[0195]This kind of Durometer is normally used to measure very soft polymeric foams, such as polyurethane foam used in pillows and mattress and the right reading is considered the reading obtained when the values have stabilized in a sequence of at least 3 consecutive readings. The test is carried out on the gel after evaporation of enough amount of the solvent, in order to change the Hansen solubility parameter and allow the gellification of the ink for the cases where the solvent is present in the formulation to adjust the Hansen solubility parameter or after enough time in the cases of solvent free formulation.
Hardness is read after 15 minutes from the constant weight of the sample, which means the sample lose practically all solvent and reach the highest hardness of the gelled ink.
[0196]It was found that this possibility of reading the gel hardness is a very important physical difference between the invention inks and the known inks that are based on viscosity increase upon solvent evaporation. In fact all attempts to read very high viscosity offset inks failed for all types of color because even when a hardness value was detected in a first reading, the sequence of reading does not stabilize, decreasing each time it is repeated to a point when the reading was no longer possible to be done, because the Durometer sank in the viscous ink. This is due to the fact that a viscous ink does not establish a gelated base for the readings.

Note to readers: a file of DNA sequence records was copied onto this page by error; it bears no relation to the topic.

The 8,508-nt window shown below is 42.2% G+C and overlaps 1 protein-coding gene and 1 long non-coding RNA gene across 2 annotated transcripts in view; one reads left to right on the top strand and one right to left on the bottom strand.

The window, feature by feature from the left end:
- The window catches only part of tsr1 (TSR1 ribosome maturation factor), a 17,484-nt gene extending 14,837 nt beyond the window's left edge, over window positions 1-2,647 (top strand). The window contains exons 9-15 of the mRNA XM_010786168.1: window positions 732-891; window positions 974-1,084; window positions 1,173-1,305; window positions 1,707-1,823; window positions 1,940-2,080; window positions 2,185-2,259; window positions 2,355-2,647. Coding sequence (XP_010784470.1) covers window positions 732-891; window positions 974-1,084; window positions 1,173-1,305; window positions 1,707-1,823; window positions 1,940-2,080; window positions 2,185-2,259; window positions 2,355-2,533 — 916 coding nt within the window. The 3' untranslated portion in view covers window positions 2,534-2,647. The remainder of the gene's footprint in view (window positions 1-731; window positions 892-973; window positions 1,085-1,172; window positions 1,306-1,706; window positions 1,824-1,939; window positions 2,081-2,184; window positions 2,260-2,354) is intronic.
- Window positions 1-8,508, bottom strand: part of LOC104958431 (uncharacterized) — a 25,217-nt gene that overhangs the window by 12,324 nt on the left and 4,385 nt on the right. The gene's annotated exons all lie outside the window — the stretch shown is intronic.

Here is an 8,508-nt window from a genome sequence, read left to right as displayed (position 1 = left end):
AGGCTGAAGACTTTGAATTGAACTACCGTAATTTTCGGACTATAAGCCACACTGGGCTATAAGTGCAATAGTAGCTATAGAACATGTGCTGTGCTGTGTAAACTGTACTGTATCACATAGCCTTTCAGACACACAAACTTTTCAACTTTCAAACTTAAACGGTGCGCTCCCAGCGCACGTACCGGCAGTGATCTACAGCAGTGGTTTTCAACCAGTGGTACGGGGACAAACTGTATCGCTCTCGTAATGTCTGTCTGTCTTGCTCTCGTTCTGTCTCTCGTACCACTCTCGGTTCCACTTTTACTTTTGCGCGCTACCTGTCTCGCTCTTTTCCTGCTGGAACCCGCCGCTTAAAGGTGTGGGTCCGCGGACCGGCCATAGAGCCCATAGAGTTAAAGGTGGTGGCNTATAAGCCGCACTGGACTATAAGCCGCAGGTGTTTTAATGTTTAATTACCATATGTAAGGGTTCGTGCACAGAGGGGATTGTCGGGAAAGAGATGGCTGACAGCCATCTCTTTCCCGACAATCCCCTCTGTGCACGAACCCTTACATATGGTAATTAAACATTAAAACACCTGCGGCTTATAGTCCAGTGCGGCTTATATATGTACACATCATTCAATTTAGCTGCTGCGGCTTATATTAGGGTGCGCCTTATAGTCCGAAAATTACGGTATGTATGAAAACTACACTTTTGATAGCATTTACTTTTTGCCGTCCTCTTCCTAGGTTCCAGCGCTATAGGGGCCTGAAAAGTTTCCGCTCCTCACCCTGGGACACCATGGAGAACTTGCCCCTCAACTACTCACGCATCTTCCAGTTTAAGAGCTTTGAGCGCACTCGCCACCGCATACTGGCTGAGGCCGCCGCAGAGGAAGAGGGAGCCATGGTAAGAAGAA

[0197]The readings in the gel hardness in FIG. 12 explain quite well the results achieved, where only the yellow ink had enough consistency to support the overprinting process. In fact it was found that gel hardness is also depending on the type of pigment used; the same composition may provide a gel having sufficient hardness when yellow pigment is used and a gel not hard enough when black pigment is used, as discussed in the following.
[0198]When the composition of Formula A was modified to include a greater amount of polymer, the trapping values improved dramatically as shown in following example 2.
[0199]The gel hardness vs. gellant concentration for Polyvinyl Butyral (Butvar B76) is reasonably linear for the selected percentage interval but when hardness decreases below 5-6 shore 00 it is impossible to read it since the gel texture and consistence cannot support the measurement device that tends to sink in the ink. It was found by carrying out empirical tests that below this lower limit value, i.e. 4 Shore 00, the gel strength can no longer support the flexographic overprinting process.